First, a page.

Many government programmes for unemployed people and some other benefit claimants involve ‘work experience’ – which may not be substituting for the work of other workers but still has all the other characteristics of a job.

Unions are especially concerned about abuse of work experience where unemployed people are required to do a few days’ work for no pay, with no training and no expectation of an interview, let alone a job offer. When this happens, we strongly suspect that unemployed people are just being used to provide unpaid labour and it is very unlikely that it does anything to help them get real jobs.

 We are also particularly opposed to work experience that is imposed as a ‘penalty’ for becoming long-term unemployed. There is no evidence that it helps long-term unemployed people to get jobs; employers are not impressed by experience of this sort of scheme on an applicant’s CV.

 Earlier this year campaigns by unions and unemployed people and concerns raised by employers forced the government to concede that participation in the ‘Work Experience’ programme (which accounts for half the places in the Youth Contract) should be entirely voluntary.

There is now some early evidence that this programme improve the employment opportunities of some jobless young people, but significant concerns remain about the misuse of the programme by some employers and it is still too early to tell how useful the programme will be in the longer-term.

 But work experience is not always a bad idea for unemployed people who are finding it hard to get a job. Since 1989, a scheme known as Work Trials has been available for people who have difficulties getting jobs (such as lone parents, long-term unemployed and disabled people).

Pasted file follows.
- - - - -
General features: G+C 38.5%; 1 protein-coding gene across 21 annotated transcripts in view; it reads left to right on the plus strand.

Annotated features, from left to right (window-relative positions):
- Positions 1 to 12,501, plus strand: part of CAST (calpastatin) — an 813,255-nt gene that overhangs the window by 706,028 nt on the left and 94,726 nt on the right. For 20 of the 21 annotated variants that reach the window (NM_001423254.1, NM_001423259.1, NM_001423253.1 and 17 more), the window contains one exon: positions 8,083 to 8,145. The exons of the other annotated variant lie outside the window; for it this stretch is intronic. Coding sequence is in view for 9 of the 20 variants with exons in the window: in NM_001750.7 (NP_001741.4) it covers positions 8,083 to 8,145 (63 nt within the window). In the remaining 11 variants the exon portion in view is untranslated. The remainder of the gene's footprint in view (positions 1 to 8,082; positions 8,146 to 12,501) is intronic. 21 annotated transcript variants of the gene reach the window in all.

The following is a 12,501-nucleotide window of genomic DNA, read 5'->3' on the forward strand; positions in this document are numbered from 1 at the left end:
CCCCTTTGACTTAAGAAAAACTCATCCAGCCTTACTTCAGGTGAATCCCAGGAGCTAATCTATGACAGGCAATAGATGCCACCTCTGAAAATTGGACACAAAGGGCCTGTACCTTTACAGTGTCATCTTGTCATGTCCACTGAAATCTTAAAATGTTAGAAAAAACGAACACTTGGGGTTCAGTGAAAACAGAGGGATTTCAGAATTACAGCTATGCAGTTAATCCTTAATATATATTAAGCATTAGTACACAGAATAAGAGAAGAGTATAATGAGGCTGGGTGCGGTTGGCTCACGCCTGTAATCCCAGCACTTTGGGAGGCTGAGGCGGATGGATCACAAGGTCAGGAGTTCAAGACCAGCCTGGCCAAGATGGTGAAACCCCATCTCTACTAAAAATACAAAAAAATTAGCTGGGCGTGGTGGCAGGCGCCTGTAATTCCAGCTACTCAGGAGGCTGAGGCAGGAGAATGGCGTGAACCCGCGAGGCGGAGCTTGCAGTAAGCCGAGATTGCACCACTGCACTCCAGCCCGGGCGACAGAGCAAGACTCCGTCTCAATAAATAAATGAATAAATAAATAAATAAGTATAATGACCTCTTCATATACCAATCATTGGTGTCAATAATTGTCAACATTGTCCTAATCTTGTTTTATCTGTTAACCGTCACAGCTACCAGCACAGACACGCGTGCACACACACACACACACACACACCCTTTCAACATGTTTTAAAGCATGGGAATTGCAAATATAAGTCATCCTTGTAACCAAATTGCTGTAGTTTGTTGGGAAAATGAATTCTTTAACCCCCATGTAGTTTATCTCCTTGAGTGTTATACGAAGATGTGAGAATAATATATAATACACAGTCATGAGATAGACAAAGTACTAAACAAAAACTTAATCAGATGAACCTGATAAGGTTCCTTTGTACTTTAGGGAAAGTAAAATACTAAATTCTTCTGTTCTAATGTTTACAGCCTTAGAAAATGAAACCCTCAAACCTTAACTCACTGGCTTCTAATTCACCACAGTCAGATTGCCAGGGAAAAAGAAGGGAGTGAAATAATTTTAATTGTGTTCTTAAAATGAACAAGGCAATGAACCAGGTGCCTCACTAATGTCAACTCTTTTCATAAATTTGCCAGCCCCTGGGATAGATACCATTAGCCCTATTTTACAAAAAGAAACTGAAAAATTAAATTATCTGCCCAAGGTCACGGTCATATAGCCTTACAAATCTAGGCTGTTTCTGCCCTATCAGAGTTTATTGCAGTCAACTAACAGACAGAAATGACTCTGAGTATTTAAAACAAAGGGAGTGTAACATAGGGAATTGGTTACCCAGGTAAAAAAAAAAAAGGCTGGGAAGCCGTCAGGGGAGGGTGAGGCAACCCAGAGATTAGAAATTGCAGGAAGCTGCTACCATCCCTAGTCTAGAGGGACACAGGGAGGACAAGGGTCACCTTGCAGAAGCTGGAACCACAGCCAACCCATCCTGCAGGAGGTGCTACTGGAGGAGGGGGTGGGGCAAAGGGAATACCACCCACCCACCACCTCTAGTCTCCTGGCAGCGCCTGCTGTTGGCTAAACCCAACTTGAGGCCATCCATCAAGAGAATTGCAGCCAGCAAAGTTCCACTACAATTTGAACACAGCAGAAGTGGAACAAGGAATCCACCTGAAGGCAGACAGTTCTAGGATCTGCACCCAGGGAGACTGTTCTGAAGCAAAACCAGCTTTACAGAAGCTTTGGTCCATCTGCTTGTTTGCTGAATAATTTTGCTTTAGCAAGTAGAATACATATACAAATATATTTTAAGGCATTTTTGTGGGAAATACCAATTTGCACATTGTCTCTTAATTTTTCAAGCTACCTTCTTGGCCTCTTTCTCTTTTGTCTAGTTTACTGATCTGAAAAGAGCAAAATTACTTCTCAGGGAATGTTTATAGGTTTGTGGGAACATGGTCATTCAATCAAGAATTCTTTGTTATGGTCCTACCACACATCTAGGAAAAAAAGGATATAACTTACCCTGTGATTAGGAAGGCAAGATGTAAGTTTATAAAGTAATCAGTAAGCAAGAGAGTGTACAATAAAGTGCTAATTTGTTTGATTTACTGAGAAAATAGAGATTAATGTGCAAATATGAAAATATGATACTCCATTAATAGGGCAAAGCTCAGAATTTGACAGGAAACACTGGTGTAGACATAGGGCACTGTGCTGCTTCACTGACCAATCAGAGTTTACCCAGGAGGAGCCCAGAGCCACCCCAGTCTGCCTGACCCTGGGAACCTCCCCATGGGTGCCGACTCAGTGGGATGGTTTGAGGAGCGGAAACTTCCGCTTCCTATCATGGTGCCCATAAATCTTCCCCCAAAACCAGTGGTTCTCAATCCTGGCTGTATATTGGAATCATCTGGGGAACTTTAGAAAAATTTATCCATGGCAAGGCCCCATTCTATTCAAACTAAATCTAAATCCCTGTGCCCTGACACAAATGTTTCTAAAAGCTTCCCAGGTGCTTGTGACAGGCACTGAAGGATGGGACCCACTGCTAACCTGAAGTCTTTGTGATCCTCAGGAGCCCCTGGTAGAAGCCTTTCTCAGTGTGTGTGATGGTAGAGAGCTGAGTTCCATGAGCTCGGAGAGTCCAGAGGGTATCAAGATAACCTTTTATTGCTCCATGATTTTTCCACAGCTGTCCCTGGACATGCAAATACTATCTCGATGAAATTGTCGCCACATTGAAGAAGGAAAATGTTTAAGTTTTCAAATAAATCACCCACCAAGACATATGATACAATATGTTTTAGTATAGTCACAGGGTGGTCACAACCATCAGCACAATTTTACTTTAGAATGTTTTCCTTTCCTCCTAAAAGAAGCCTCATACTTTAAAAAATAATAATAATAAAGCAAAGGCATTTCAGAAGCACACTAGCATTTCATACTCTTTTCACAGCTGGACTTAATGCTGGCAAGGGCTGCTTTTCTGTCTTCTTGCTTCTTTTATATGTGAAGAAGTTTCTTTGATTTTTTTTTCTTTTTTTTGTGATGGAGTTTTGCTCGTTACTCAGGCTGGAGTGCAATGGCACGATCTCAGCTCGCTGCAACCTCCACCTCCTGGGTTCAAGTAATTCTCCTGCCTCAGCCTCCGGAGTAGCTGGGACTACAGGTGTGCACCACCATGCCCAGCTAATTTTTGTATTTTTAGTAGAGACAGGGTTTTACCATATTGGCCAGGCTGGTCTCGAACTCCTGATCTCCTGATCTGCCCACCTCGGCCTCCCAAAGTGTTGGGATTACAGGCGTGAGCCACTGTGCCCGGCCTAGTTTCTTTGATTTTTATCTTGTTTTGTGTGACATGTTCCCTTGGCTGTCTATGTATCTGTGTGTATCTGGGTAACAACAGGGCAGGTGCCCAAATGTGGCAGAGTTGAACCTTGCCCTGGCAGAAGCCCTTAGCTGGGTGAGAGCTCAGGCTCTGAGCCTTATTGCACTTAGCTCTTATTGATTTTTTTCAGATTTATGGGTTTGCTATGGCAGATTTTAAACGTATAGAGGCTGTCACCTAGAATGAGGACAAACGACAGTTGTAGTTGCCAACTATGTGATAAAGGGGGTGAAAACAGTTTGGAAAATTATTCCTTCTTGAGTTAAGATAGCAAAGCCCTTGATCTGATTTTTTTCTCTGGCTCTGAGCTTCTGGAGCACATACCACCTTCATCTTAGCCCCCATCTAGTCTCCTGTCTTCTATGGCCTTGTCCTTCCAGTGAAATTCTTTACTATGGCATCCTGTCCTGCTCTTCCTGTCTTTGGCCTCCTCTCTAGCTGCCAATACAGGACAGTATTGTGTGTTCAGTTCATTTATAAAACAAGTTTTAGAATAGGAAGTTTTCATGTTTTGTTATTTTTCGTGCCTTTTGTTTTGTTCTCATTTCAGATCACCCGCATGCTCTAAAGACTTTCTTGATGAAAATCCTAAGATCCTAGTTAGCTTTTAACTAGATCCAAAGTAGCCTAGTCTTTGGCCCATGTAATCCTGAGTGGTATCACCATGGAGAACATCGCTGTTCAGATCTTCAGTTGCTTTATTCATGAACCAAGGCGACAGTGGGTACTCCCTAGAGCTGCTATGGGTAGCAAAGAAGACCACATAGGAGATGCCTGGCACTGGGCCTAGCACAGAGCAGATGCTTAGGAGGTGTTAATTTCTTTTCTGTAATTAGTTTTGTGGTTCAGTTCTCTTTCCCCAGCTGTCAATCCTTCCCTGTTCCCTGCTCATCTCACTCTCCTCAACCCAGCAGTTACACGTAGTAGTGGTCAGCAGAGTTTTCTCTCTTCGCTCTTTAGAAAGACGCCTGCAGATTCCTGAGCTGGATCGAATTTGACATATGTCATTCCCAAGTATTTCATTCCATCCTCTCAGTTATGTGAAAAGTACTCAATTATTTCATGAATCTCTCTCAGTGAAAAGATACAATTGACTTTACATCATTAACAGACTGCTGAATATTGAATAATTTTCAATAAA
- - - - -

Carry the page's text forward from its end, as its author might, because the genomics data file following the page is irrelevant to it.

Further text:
Work Trials are voluntary, there is no penalty for deciding not to take up the job and they must be in a real vacancy with the expectation that the participant will get the job if everything works out. The idea is that the participants test whether a particular job is suitable for them and have an opportunity to overcome any misconceptions or concerns that the employer may have.

One of the key characteristics of Work Trials is that they are voluntary and there is good evidence that Work Trials have made a difference to employment opportunities for people who would otherwise find it difficult to get jobs and that people who had taken part thought their Work Trial had given them an advantage in getting a job.

 The TUC believes that voluntary participation in employment programmes should be the norm.

Voluntary participation means that participants are likely to be motivated to get the most out of a scheme. Even more important, voluntary participation is the best quality control possible – low quality schemes will struggle to recruit participants, but experience suggests that once a programme has a record of getting people into jobs there is no shortage of people keen to take part.

Unions can help promote improved standards by negotiating for enhancements to work experience in unionised workplaces.

At the Royal Mail, for instance, the CWU have negotiated a Royal Mail Work Experience Programme that builds on the original government initiative that offers: 80 places on a scheme that lasts 4 weeks, with each participant working 25 – 30 hours a week. (NOTE by Ipswich Unemployed Action  – critics allege that this will be unpaid by the Royal Mail)   Read the rest of this entry »